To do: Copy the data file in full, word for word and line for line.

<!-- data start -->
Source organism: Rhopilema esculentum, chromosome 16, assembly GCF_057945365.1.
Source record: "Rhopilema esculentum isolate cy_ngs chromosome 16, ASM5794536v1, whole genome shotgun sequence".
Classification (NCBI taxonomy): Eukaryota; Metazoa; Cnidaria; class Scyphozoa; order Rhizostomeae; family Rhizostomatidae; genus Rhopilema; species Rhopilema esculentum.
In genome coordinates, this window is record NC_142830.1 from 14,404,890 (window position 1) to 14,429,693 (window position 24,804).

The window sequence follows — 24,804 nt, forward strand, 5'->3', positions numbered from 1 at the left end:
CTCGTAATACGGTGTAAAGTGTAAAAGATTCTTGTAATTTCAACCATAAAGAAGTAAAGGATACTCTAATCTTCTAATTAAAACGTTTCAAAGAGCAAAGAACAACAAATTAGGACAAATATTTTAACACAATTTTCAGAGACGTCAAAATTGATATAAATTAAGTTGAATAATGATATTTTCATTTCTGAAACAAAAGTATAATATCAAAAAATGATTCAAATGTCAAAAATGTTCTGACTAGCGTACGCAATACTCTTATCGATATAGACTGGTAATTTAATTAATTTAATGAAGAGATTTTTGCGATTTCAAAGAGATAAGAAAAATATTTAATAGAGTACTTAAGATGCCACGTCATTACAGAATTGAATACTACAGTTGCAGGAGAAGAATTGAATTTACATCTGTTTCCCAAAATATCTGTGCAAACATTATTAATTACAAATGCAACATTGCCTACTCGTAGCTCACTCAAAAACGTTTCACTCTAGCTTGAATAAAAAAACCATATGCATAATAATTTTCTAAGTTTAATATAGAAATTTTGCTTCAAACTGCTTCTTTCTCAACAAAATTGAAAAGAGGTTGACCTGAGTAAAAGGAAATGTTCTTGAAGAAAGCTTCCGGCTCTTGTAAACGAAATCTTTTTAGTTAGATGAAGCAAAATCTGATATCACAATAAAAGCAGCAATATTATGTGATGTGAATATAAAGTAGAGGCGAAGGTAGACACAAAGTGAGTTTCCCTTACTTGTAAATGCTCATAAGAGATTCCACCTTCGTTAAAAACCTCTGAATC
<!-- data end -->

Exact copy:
Source organism: Rhopilema esculentum, chromosome 16, assembly GCF_057945365.1.
Source record: "Rhopilema esculentum isolate cy_ngs chromosome 16, ASM5794536v1, whole genome shotgun sequence".
Classification (NCBI taxonomy): Eukaryota; Metazoa; Cnidaria; class Scyphozoa; order Rhizostomeae; family Rhizostomatidae; genus Rhopilema; species Rhopilema esculentum.
In genome coordinates, this window is record NC_142830.1 from 14,404,890 (window position 1) to 14,429,693 (window position 24,804).

The window sequence follows — 24,804 nt, forward strand, 5'->3', positions numbered from 1 at the left end:
CTCGTAATACGGTGTAAAGTGTAAAAGATTCTTGTAATTTCAACCATAAAGAAGTAAAGGATACTCTAATCTTCTAATTAAAACGTTTCAAAGAGCAAAGAACAACAAATTAGGACAAATATTTTAACACAATTTTCAGAGACGTCAAAATTGATATAAATTAAGTTGAATAATGATATTTTCATTTCTGAAACAAAAGTATAATATCAAAAAATGATTCAAATGTCAAAAATGTTCTGACTAGCGTACGCAATACTCTTATCGATATAGACTGGTAATTTAATTAATTTAATGAAGAGATTTTTGCGATTTCAAAGAGATAAGAAAAATATTTAATAGAGTACTTAAGATGCCACGTCATTACAGAATTGAATACTACAGTTGCAGGAGAAGAATTGAATTTACATCTGTTTCCCAAAATATCTGTGCAAACATTATTAATTACAAATGCAACATTGCCTACTCGTAGCTCACTCAAAAACGTTTCACTCTAGCTTGAATAAAAAAACCATATGCATAATAATTTTCTAAGTTTAATATAGAAATTTTGCTTCAAACTGCTTCTTTCTCAACAAAATTGAAAAGAGGTTGACCTGAGTAAAAGGAAATGTTCTTGAAGAAAGCTTCCGGCTCTTGTAAACGAAATCTTTTTAGTTAGATGAAGCAAAATCTGATATCACAATAAAAGCAGCAATATTATGTGATGTGAATATAAAGTAGAGGCGAAGGTAGACACAAAGTGAGTTTCCCTTACTTGTAAATGCTCATAAGAGATTCCACCTTCGTTAAAAACCTCTGAATC